NOT TO BE PUBLISHED IN OFFICIAL REPORTS
McCONNELL, P. J.
A jury convicted Lillian Johnson of theft from an elder (Pen. Code, § 368, subd. (e); count 1)
On appeal, Johnson challenges three conditions of probation (conditions 6.r., 7.b., and 7.d.) requiring her to participate in assessment, treatment, therapy, or counseling programs, if directed by the probation officer. She contends the conditions improperly delegated authority to the probation officer and the conditions are unconstitutionally overbroad. We conclude Johnson forfeited these claims by failing to object at the time of sentencing and we affirm the judgment.
Johnson worked from 2007 until August 2014 as a caregiver to M.N., who was 72 years old at the time of trial. Johnson was responsible for assisting M.N. with financial matters. Johnson wrote checks on behalf of M.N. to pay M.N.'s caregivers including herself. Johnson calculated the amounts owed to the caregivers and wrote the checks. M.N. then signed the checks. Sometimes Johnson would not fill out the checks completely. She would tell M.N. what the check was for and then say she would fill out the rest after M.N. signed.
After Johnson's employment ended in August 2014, another caregiver took over responsibility for M.N.'s finances and discovered a discrepancy in M.N.'s bank statements. Bank records showed numerous checks made out to Johnson, sometimes under other names. The People presented evidence Johnson paid herself over $54,000 in 2014 whereas she should have earned approximately $15,600 per year based on 20 hours per week at a rate of $15 per hour for 52 weeks. Johnson cashed checks for herself in excess of $51,000 in 2011 and more than $64,000 in 2013. For each burglary conviction, Johnson had deposited a check corresponding to the date of the alleged offense.
In her defense, Johnson testified she earned more than other caregivers because she provided additional services to M.N. She stated the bank records reflected wages paid for her services.
After the jury convicted Johnson of all charges, the probation officer's report recommended the court deny formal probation and impose a prison term of 16 years and eight months. The People also requested prison time, although not as much as suggested by the probation officer. Johnson's counsel requested probation stating it would allow the court the opportunity to maintain jurisdiction to supervise her for a period of time.
After careful consideration, the court granted Johnson probation under the supervision of a probation officer for five years. The court reviewed the order granting formal probation in court and confirmed imposition of various conditions. These included condition 6.r. ("[p]articipate and comply with any assessment program if directed by the [probation officer]"), condition 7.b. ("[p]articipate in treatment, therapy, counseling, or other course of conduct as suggested by validated assessment tests"), and condition 7.d. ("[a]ttend and successfully complete [p]sychiatric, [i]ndividual, [g]roup, [s]ubstance abuse, [d]ual diagnosis, . . . CBT [cognitive behavioral therapy] counseling program . . . if directed by the [probation officer]"). Johnson's counsel did not object to these conditions. Johnson accepted probation under the terms and conditions imposed by the court.
Trial courts enjoy wide discretion when determining the conditions and scope of probation. (§ 1203.1 et seq.) A trial court may impose any "reasonable conditions, as it may determine are fitting and proper to the end that justice may be done, . . ., and generally and specifically for the reformation and rehabilitation of the probationer. . . ." (§ 1203.1, subd. (j).) A condition will only be invalid if it is: (1) not reasonably related to the defendant's crime, (2) relates to conduct that is otherwise legal, and (3) requires or forbids conduct not reasonably related to preventing future criminality. (People v. Lent (1975) 15 Cal.3d 481, 486.) A party seeking to invalidate a condition must show that each of the three prongs are satisfied. (People v. Olguin (2008) 45 Cal.4th 375, 379 (Olguin).)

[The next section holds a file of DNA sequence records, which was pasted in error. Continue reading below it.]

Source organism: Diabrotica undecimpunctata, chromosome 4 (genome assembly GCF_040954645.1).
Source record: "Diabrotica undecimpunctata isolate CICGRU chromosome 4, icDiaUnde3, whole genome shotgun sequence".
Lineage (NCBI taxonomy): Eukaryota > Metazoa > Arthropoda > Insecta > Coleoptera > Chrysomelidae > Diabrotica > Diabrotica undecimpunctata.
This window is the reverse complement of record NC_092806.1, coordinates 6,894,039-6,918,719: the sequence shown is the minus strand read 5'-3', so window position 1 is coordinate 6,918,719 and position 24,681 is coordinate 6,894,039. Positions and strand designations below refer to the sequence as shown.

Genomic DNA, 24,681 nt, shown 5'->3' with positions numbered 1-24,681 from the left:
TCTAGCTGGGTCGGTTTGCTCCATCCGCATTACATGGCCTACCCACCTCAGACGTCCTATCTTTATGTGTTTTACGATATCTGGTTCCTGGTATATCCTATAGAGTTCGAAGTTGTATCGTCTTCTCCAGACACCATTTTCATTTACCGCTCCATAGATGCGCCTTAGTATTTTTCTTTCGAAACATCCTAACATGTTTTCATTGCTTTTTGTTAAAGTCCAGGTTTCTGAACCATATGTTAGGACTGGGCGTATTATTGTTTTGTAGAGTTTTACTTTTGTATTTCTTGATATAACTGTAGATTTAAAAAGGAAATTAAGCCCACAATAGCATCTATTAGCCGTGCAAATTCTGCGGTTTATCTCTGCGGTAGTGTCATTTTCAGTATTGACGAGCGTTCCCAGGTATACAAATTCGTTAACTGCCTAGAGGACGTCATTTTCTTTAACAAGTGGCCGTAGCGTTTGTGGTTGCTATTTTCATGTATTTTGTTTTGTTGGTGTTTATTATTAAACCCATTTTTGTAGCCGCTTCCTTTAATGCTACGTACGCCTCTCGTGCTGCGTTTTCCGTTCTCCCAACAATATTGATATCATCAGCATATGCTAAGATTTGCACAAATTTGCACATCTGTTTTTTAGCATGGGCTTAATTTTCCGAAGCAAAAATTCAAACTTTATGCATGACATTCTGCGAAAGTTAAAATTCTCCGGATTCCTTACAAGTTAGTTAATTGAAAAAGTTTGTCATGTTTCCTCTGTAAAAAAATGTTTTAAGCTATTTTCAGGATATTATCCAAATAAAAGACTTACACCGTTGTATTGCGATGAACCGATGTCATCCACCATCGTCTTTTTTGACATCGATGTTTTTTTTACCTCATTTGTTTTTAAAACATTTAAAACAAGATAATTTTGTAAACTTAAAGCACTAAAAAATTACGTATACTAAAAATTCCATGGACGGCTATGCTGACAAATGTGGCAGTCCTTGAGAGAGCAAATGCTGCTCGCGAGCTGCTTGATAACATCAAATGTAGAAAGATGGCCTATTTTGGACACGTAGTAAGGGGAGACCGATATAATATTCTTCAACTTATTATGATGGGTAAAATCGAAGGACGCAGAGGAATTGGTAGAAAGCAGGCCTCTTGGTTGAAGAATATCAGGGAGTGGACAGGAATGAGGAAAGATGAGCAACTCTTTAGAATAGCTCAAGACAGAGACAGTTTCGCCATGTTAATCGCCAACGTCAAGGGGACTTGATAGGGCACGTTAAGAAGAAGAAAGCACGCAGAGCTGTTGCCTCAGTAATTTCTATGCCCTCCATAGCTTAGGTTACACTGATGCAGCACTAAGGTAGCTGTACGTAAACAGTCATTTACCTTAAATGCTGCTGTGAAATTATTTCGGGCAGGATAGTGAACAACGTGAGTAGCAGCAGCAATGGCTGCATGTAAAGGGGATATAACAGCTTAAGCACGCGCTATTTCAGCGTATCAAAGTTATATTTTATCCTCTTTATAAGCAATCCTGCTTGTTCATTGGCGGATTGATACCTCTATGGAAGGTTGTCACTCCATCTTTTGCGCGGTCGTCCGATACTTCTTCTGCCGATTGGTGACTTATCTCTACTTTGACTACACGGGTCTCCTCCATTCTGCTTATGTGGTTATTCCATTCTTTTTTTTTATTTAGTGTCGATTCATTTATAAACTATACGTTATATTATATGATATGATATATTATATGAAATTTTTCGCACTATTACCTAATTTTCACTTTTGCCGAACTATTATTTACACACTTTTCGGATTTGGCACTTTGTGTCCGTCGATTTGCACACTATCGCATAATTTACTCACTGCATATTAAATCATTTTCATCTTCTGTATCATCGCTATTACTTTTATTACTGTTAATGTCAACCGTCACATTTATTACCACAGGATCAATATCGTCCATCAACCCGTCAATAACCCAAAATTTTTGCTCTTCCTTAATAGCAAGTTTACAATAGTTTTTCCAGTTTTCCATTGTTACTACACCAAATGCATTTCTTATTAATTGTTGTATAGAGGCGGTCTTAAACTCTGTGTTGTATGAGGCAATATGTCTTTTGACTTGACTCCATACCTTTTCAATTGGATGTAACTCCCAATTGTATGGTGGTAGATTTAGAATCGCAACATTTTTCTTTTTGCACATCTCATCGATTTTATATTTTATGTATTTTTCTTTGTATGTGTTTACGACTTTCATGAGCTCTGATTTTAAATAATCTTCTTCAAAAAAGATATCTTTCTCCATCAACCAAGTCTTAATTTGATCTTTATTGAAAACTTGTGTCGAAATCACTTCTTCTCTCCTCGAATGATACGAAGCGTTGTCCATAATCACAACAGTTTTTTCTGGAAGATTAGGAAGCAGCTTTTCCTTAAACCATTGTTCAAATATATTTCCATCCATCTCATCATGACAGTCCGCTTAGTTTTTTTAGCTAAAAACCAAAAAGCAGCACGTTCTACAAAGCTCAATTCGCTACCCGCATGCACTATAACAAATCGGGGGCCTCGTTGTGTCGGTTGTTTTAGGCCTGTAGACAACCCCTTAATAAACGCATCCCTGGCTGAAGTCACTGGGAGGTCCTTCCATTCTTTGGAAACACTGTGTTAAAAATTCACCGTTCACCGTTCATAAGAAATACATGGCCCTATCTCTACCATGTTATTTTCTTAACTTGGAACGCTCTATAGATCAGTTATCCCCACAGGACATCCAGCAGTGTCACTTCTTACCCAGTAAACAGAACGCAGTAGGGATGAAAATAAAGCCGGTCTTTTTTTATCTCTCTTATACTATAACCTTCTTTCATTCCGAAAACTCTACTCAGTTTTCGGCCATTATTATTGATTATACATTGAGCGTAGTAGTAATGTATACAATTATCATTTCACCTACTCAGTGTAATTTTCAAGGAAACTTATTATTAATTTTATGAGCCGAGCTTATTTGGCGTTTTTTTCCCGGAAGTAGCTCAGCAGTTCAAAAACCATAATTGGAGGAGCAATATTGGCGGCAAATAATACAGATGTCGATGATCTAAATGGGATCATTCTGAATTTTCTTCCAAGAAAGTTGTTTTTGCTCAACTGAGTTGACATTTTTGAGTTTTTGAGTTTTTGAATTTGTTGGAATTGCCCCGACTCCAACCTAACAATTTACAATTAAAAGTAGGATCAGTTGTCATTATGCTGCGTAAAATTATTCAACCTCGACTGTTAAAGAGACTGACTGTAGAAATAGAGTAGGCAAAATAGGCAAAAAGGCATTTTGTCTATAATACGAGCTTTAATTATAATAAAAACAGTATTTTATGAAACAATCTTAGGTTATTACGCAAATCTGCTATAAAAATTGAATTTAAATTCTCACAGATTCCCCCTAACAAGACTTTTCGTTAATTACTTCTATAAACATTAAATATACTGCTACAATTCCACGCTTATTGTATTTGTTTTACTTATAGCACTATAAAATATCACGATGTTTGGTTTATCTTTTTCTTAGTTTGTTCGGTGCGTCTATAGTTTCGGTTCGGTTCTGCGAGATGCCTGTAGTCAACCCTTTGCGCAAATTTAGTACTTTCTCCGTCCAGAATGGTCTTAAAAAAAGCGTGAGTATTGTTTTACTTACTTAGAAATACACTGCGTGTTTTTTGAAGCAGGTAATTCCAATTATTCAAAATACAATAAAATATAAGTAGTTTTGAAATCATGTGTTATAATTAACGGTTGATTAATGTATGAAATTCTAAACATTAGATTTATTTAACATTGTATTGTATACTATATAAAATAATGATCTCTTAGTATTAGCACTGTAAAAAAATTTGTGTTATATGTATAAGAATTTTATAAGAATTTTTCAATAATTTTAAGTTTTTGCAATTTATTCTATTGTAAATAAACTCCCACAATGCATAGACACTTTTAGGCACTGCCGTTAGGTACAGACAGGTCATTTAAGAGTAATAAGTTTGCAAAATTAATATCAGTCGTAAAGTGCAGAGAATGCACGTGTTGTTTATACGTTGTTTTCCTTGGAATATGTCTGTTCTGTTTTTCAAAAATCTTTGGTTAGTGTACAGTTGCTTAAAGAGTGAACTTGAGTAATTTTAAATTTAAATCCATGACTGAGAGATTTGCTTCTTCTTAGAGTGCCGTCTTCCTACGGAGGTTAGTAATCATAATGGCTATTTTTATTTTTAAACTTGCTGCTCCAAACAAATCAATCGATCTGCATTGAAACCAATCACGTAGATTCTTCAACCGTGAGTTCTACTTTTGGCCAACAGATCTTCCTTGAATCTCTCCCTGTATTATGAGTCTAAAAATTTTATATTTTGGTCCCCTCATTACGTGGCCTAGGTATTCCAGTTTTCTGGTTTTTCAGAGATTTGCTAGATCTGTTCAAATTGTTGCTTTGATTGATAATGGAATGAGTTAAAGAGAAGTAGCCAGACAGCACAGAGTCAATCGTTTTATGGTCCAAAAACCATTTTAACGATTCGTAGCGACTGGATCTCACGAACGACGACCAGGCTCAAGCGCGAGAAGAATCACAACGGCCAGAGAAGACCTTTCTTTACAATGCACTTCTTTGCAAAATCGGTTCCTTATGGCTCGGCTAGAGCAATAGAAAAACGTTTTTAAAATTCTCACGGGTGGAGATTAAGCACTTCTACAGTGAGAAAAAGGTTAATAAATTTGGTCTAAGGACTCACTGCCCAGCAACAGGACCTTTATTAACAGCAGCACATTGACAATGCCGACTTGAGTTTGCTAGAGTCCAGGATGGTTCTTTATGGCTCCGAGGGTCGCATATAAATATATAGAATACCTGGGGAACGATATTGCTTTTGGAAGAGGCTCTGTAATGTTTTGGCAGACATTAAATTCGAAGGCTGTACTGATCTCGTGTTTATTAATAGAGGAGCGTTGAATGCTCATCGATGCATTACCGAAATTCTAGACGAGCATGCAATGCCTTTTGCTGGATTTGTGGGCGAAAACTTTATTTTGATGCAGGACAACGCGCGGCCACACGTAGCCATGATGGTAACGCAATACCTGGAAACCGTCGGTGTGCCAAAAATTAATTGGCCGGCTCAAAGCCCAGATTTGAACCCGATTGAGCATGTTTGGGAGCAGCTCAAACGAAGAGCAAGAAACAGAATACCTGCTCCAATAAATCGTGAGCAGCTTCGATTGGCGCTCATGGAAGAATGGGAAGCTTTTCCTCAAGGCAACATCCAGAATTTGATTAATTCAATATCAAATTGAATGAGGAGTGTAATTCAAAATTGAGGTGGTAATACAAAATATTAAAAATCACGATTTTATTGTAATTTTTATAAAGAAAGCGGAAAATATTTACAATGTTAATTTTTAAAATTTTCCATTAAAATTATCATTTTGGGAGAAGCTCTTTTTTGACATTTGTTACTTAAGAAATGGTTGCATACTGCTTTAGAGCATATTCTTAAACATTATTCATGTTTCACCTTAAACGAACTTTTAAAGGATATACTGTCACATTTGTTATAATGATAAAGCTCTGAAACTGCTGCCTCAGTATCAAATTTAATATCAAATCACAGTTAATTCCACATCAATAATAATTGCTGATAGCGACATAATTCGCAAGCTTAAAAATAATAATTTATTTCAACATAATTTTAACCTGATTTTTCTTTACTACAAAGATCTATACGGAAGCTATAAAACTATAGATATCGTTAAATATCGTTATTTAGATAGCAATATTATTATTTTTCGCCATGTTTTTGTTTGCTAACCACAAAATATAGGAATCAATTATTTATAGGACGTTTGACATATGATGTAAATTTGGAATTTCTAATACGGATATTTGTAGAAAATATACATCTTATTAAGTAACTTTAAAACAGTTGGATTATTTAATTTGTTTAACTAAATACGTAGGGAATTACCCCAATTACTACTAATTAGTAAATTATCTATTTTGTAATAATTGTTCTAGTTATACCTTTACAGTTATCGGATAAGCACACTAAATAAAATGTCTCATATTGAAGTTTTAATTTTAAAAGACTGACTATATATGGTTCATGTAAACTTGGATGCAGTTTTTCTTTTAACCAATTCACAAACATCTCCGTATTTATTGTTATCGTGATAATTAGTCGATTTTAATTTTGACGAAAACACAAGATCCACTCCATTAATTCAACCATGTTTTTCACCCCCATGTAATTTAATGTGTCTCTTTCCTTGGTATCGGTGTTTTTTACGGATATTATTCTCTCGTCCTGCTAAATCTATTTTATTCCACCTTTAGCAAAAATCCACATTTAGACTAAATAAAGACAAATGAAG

When a probation condition imposes limitations on a constitutional right, the limitations must be closely tailored to the purpose of the condition so as to avoid being unconstitutionally overbroad. (Olguin, supra, 45 Cal.4th at p. 384.) "The essential question in an overbreadth challenge is the closeness of the fit between the legitimate purpose of the restriction and the burden it imposes on the defendant's constitutional rights—bearing in mind, of course, that perfection in such matters is impossible, and that practical necessity will justify some infringement." (In re. E.O. (2010) 188 Cal.App.4th 1149, 1153.) "If a probation condition serves to rehabilitate and protect public safety, the condition may `impinge upon a constitutional right otherwise enjoyed by the probationer, who is "not entitled to the same degree of constitutional protection as other citizens."'" (People v. O'Neil (2008) 165 Cal.App.4th 1351, 1355.)
Probation is not an inherent right; it is an act of leniency. (People v. Wardlow (1991) 227 Cal.App.3d 360, 365.) The purpose of probation is to serve as a "period of genuine rehabilitation." (Griffin v. Wisconsin (1987) 483 U.S. 868, 875.) In California, probationers may consent to limit their constitutional rights in preference to incarceration. (Olguin, supra, 45 Cal.4th at p. 384.) If a condition appears too onerous, a defendant may choose to serve the prison sentence instead. (Id. at p. 379.)
Generally, we review conditions of probation for abuse of discretion. (Olguin, supra, 45 Cal.4th at p. 379.) However, when a probation condition is challenged on constitutional grounds, we review the condition de novo. (In re Shaun R. (2010) 188 Cal.App.4th 1129, 1143.)